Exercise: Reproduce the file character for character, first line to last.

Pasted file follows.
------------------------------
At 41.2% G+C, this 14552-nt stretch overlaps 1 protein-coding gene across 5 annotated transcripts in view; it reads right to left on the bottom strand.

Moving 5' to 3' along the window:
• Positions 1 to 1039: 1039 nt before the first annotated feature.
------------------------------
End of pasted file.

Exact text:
At 41.2% G+C, this 14552-nt stretch overlaps 1 protein-coding gene across 5 annotated transcripts in view; it reads right to left on the bottom strand.

Moving 5' to 3' along the window:
• Positions 1 to 1039: 1039 nt before the first annotated feature.